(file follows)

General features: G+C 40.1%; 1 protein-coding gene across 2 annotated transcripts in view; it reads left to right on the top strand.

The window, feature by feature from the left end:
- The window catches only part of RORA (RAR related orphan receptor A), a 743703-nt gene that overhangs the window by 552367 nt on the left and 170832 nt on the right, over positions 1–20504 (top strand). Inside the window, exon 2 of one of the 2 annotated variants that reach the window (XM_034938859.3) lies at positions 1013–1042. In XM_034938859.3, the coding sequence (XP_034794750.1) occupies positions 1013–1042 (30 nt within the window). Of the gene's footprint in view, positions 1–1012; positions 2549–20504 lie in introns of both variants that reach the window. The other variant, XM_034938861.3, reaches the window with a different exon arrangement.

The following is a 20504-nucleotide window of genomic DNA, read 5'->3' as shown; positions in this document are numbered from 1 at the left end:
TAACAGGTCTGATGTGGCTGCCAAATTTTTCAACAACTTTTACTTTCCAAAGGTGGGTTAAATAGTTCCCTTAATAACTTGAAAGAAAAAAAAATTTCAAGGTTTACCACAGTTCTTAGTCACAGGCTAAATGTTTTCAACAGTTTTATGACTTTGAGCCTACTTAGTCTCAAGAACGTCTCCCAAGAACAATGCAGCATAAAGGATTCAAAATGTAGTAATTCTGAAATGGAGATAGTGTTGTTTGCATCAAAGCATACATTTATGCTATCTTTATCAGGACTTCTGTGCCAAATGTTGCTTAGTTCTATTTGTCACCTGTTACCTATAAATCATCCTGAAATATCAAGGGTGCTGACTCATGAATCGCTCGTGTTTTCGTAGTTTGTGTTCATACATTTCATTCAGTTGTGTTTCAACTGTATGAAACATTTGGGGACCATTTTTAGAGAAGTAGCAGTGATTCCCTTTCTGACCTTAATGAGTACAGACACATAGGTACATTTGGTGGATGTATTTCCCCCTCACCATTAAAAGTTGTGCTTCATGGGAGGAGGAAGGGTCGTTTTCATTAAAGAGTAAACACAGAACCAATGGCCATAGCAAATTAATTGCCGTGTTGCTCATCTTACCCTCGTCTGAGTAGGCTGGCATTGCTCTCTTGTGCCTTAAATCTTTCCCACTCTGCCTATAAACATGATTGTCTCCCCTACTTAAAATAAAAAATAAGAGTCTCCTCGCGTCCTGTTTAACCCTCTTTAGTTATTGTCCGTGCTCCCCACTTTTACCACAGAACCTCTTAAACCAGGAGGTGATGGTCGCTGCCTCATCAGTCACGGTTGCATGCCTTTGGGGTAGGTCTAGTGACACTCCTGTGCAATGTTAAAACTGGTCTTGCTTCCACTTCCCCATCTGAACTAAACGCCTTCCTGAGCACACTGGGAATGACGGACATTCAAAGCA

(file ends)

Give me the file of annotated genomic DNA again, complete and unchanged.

General features: G+C 40.1%; 1 protein-coding gene across 2 annotated transcripts in view; it reads left to right on the top strand.

The window, feature by feature from the left end:
- The window catches only part of RORA (RAR related orphan receptor A), a 743703-nt gene that overhangs the window by 552367 nt on the left and 170832 nt on the right, over positions 1–20504 (top strand). Inside the window, exon 2 of one of the 2 annotated variants that reach the window (XM_034938859.3) lies at positions 1013–1042. In XM_034938859.3, the coding sequence (XP_034794750.1) occupies positions 1013–1042 (30 nt within the window). Of the gene's footprint in view, positions 1–1012; positions 2549–20504 lie in introns of both variants that reach the window. The other variant, XM_034938861.3, reaches the window with a different exon arrangement.

The following is a 20504-nucleotide window of genomic DNA, read 5'->3' as shown; positions in this document are numbered from 1 at the left end:
TAACAGGTCTGATGTGGCTGCCAAATTTTTCAACAACTTTTACTTTCCAAAGGTGGGTTAAATAGTTCCCTTAATAACTTGAAAGAAAAAAAAATTTCAAGGTTTACCACAGTTCTTAGTCACAGGCTAAATGTTTTCAACAGTTTTATGACTTTGAGCCTACTTAGTCTCAAGAACGTCTCCCAAGAACAATGCAGCATAAAGGATTCAAAATGTAGTAATTCTGAAATGGAGATAGTGTTGTTTGCATCAAAGCATACATTTATGCTATCTTTATCAGGACTTCTGTGCCAAATGTTGCTTAGTTCTATTTGTCACCTGTTACCTATAAATCATCCTGAAATATCAAGGGTGCTGACTCATGAATCGCTCGTGTTTTCGTAGTTTGTGTTCATACATTTCATTCAGTTGTGTTTCAACTGTATGAAACATTTGGGGACCATTTTTAGAGAAGTAGCAGTGATTCCCTTTCTGACCTTAATGAGTACAGACACATAGGTACATTTGGTGGATGTATTTCCCCCTCACCATTAAAAGTTGTGCTTCATGGGAGGAGGAAGGGTCGTTTTCATTAAAGAGTAAACACAGAACCAATGGCCATAGCAAATTAATTGCCGTGTTGCTCATCTTACCCTCGTCTGAGTAGGCTGGCATTGCTCTCTTGTGCCTTAAATCTTTCCCACTCTGCCTATAAACATGATTGTCTCCCCTACTTAAAATAAAAAATAAGAGTCTCCTCGCGTCCTGTTTAACCCTCTTTAGTTATTGTCCGTGCTCCCCACTTTTACCACAGAACCTCTTAAACCAGGAGGTGATGGTCGCTGCCTCATCAGTCACGGTTGCATGCCTTTGGGGTAGGTCTAGTGACACTCCTGTGCAATGTTAAAACTGGTCTTGCTTCCACTTCCCCATCTGAACTAAACGCCTTCCTGAGCACACTGGGAATGACGGACATTCAAAGCA